The Evolution of Sterile Compounding Standards

Nov 07, 2016

The Evolution of Sterile Compounding Standards

Pharmacy Compounding is the art and science of preparing customized medications that are not otherwise commercially available. It is performed by or under the supervision of a pharmacist pursuant to an order from a licensed prescriber for an individual patient.

Guidelines, Standards, and Laws provide guidance to pharmacists in relation to the compounding of medicines to ensure product quality, safety and efficacy.


How it BEGAN and where is it LEADING Us


National Coordinating Committee on Large Volume Parenterals (NCCLVP) developed and recommended standards of practice for the preparation, labeling, and quality assurance of hospital pharmacy admixture services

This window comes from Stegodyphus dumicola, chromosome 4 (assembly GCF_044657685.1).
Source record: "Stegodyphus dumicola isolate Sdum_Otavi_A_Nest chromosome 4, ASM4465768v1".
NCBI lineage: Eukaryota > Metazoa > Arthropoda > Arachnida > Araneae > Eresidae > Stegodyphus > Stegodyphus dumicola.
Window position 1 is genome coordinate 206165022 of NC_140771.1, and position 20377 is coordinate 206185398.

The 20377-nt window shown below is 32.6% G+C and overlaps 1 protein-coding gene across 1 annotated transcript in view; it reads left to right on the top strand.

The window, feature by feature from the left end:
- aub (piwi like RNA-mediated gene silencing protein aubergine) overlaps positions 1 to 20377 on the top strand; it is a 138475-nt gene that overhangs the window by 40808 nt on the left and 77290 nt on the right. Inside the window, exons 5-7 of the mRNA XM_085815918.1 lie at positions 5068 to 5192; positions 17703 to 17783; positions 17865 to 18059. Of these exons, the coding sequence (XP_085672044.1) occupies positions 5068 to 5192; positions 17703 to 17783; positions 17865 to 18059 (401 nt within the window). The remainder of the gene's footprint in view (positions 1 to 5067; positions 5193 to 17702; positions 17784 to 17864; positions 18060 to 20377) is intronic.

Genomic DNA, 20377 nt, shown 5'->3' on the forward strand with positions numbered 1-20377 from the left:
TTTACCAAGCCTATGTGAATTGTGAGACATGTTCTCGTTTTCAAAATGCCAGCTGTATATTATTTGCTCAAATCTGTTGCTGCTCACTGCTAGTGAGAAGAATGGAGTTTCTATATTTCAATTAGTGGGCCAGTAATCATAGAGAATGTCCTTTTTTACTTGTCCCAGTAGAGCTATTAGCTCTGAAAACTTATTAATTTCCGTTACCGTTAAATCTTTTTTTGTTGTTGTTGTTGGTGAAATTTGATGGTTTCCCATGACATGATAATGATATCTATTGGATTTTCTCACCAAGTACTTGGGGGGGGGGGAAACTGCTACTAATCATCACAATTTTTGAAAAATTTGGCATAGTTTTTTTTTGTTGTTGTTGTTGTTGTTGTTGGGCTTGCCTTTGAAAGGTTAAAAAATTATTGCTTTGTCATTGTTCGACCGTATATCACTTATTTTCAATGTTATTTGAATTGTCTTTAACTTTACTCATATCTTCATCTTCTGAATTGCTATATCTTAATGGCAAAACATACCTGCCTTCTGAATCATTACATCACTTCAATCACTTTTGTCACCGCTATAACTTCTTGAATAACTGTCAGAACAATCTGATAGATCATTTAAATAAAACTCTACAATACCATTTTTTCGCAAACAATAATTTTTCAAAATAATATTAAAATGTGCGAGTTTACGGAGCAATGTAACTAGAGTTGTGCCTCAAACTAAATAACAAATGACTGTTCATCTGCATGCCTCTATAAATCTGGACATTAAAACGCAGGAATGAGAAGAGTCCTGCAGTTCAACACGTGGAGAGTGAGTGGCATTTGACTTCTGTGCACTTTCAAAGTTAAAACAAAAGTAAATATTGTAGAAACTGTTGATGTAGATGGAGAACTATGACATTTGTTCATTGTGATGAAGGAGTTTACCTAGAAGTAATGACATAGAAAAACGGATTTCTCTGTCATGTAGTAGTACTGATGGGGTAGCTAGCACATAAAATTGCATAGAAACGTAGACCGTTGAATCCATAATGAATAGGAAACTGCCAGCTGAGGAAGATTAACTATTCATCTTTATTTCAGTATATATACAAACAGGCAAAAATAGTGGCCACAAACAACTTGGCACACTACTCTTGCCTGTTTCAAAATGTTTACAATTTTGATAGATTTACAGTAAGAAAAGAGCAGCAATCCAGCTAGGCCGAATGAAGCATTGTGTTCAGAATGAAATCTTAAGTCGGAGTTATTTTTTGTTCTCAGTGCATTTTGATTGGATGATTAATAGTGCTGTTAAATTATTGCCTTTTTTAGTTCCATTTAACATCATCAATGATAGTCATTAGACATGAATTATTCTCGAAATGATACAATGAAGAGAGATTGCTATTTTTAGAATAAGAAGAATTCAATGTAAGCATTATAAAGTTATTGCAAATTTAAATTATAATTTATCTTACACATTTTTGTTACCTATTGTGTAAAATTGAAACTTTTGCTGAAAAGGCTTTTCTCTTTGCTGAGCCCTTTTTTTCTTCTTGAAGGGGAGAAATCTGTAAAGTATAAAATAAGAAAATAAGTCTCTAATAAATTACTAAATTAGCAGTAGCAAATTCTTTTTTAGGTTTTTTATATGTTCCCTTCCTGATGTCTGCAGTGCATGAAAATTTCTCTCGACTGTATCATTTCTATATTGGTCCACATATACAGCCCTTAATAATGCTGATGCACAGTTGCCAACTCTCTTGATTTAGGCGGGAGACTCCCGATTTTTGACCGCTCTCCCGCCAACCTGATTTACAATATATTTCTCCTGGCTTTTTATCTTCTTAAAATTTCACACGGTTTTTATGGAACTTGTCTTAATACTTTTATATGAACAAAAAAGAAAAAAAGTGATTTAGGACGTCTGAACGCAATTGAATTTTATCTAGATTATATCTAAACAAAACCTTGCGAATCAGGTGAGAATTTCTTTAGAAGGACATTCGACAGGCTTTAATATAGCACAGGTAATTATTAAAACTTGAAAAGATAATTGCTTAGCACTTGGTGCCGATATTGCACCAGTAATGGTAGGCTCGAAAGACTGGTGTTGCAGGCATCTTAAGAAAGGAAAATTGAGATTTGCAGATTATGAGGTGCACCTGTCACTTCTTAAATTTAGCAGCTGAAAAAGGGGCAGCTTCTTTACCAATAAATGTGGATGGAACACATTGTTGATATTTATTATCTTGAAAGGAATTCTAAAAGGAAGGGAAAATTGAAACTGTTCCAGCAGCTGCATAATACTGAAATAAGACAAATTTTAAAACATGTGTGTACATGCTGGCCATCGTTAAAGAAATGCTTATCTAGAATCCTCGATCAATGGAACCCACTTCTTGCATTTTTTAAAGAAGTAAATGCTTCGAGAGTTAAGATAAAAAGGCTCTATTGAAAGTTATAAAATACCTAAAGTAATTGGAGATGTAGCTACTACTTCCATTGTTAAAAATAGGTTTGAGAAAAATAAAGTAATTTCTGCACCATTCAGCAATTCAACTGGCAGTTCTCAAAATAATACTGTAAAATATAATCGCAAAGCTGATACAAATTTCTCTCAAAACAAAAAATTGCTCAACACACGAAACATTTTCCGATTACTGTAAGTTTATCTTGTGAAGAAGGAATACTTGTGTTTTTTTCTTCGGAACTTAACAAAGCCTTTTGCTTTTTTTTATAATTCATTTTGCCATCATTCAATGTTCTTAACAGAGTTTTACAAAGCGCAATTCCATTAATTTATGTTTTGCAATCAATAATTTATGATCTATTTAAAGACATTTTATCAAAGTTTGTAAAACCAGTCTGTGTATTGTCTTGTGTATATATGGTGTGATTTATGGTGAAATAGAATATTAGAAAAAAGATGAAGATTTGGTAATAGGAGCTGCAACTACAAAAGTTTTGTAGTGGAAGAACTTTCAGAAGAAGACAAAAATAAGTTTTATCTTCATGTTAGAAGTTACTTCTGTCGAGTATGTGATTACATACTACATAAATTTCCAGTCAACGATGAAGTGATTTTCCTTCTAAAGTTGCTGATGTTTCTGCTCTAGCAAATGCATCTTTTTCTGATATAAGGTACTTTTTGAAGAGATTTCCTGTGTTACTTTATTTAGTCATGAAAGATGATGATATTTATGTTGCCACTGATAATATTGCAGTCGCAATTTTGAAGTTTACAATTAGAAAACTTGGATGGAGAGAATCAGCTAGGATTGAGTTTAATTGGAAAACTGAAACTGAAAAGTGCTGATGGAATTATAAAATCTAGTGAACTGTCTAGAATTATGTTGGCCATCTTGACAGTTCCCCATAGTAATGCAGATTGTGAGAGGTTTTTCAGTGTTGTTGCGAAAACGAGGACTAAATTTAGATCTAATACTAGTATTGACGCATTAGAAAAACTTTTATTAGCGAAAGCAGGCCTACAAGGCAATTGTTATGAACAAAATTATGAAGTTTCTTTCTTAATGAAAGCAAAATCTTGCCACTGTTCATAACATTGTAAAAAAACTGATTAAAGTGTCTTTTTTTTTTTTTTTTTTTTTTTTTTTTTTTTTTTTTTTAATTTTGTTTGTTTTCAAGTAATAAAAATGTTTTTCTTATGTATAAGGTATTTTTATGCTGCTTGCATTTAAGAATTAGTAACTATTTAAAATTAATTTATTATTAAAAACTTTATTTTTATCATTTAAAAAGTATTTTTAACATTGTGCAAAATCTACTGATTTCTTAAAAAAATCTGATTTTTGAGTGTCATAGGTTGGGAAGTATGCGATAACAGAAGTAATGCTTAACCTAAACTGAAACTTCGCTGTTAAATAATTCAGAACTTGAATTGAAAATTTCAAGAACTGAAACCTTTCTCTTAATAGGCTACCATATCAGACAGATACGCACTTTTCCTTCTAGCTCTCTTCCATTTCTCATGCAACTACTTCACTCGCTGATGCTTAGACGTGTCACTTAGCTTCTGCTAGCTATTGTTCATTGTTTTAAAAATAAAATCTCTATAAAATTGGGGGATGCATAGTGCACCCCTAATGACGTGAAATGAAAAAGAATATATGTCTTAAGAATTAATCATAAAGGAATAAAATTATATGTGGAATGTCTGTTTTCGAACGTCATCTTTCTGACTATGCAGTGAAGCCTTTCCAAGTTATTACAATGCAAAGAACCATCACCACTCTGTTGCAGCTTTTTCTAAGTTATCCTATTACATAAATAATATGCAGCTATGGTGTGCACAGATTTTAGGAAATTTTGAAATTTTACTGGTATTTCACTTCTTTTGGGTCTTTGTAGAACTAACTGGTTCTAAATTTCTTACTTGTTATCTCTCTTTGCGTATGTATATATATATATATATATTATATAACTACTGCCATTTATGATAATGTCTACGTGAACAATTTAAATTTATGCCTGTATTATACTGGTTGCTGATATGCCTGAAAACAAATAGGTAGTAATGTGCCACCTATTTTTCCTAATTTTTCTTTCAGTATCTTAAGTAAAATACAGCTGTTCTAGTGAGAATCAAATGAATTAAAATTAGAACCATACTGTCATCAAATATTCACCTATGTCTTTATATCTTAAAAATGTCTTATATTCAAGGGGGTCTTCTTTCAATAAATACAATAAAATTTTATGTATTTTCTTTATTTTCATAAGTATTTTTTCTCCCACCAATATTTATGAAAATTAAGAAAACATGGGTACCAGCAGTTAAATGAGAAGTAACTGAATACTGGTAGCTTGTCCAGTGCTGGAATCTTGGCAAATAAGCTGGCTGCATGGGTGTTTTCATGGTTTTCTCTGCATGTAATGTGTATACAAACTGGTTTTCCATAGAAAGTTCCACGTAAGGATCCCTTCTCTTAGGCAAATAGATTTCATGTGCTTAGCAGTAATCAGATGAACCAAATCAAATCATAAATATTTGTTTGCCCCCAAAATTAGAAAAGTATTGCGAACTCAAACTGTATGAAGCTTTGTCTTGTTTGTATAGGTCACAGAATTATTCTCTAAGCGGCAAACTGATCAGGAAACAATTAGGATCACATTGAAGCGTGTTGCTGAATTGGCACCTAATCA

Pharmacy Profession received pressure from the FDA to address microbial contamination of compounded products in US hospitals.


FDA Alert Letter on compounding - pharmacists are responsible for conforming to cGMP and using safe packaging to ensure continued sterility during use.


FDA Compliance Policy Guide - FDA had no intention of regulating pharmacy's historic exception to compound drugs extemporaneously in reasonable quantities pursuant to prescription.


ASHP Technical Assistance Bulletin (TAB) - further defined the level and extent of recommended quality assurance measures used when compounding sterile preparations. It also addressed operating issues, such as equipment and setup, compounding personnel gowning and cleaning procedures, types of products utilized, and the length of product storage.


USP 1206, Sterile Drug Products for Home Use - provide specific practice standards and operating guidelines for CSPs.


FDA Modernization Act (FDAMA) of 1997 - creates a special exemption to ensure continued availability of compounded drug products prepared by pharmacists to provide patients with individualized therapies not available commercially.


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